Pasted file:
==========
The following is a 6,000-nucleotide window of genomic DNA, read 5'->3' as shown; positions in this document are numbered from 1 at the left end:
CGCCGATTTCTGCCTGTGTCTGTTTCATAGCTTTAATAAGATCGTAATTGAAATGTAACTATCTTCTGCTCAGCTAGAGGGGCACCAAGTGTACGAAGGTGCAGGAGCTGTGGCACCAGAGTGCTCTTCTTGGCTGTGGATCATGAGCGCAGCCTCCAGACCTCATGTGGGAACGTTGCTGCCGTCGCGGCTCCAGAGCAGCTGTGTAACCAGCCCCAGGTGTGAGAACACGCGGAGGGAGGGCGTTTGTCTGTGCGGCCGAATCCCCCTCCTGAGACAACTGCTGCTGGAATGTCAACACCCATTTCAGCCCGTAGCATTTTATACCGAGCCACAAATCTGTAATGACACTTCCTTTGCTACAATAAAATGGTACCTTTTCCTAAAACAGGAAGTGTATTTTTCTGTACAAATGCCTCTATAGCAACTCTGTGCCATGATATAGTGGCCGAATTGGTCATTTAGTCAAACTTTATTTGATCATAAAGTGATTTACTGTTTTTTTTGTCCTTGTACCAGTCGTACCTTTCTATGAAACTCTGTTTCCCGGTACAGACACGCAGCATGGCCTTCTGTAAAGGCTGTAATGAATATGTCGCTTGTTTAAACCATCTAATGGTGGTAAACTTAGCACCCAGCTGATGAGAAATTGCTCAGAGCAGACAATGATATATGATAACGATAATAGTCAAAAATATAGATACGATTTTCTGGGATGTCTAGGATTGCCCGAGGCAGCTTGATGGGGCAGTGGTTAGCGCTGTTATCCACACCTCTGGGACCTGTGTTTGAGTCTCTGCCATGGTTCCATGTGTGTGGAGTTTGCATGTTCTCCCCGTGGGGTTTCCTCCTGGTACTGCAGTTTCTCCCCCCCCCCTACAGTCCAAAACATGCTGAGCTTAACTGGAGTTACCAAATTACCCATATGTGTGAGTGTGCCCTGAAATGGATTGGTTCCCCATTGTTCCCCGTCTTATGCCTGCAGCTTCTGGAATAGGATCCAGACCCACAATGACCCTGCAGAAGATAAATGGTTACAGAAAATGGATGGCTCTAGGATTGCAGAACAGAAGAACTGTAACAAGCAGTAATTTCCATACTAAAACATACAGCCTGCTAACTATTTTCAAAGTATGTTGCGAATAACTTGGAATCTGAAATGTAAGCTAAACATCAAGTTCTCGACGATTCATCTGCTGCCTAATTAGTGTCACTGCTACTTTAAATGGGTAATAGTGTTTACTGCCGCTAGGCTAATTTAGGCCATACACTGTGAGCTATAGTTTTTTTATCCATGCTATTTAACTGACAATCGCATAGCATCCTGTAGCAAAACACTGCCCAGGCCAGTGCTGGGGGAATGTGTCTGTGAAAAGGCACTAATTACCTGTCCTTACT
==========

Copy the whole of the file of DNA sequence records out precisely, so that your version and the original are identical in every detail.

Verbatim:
The following is a 6,000-nucleotide window of genomic DNA, read 5'->3' as shown; positions in this document are numbered from 1 at the left end:
CGCCGATTTCTGCCTGTGTCTGTTTCATAGCTTTAATAAGATCGTAATTGAAATGTAACTATCTTCTGCTCAGCTAGAGGGGCACCAAGTGTACGAAGGTGCAGGAGCTGTGGCACCAGAGTGCTCTTCTTGGCTGTGGATCATGAGCGCAGCCTCCAGACCTCATGTGGGAACGTTGCTGCCGTCGCGGCTCCAGAGCAGCTGTGTAACCAGCCCCAGGTGTGAGAACACGCGGAGGGAGGGCGTTTGTCTGTGCGGCCGAATCCCCCTCCTGAGACAACTGCTGCTGGAATGTCAACACCCATTTCAGCCCGTAGCATTTTATACCGAGCCACAAATCTGTAATGACACTTCCTTTGCTACAATAAAATGGTACCTTTTCCTAAAACAGGAAGTGTATTTTTCTGTACAAATGCCTCTATAGCAACTCTGTGCCATGATATAGTGGCCGAATTGGTCATTTAGTCAAACTTTATTTGATCATAAAGTGATTTACTGTTTTTTTTGTCCTTGTACCAGTCGTACCTTTCTATGAAACTCTGTTTCCCGGTACAGACACGCAGCATGGCCTTCTGTAAAGGCTGTAATGAATATGTCGCTTGTTTAAACCATCTAATGGTGGTAAACTTAGCACCCAGCTGATGAGAAATTGCTCAGAGCAGACAATGATATATGATAACGATAATAGTCAAAAATATAGATACGATTTTCTGGGATGTCTAGGATTGCCCGAGGCAGCTTGATGGGGCAGTGGTTAGCGCTGTTATCCACACCTCTGGGACCTGTGTTTGAGTCTCTGCCATGGTTCCATGTGTGTGGAGTTTGCATGTTCTCCCCGTGGGGTTTCCTCCTGGTACTGCAGTTTCTCCCCCCCCCCTACAGTCCAAAACATGCTGAGCTTAACTGGAGTTACCAAATTACCCATATGTGTGAGTGTGCCCTGAAATGGATTGGTTCCCCATTGTTCCCCGTCTTATGCCTGCAGCTTCTGGAATAGGATCCAGACCCACAATGACCCTGCAGAAGATAAATGGTTACAGAAAATGGATGGCTCTAGGATTGCAGAACAGAAGAACTGTAACAAGCAGTAATTTCCATACTAAAACATACAGCCTGCTAACTATTTTCAAAGTATGTTGCGAATAACTTGGAATCTGAAATGTAAGCTAAACATCAAGTTCTCGACGATTCATCTGCTGCCTAATTAGTGTCACTGCTACTTTAAATGGGTAATAGTGTTTACTGCCGCTAGGCTAATTTAGGCCATACACTGTGAGCTATAGTTTTTTTATCCATGCTATTTAACTGACAATCGCATAGCATCCTGTAGCAAAACACTGCCCAGGCCAGTGCTGGGGGAATGTGTCTGTGAAAAGGCACTAATTACCTGTCCTTACT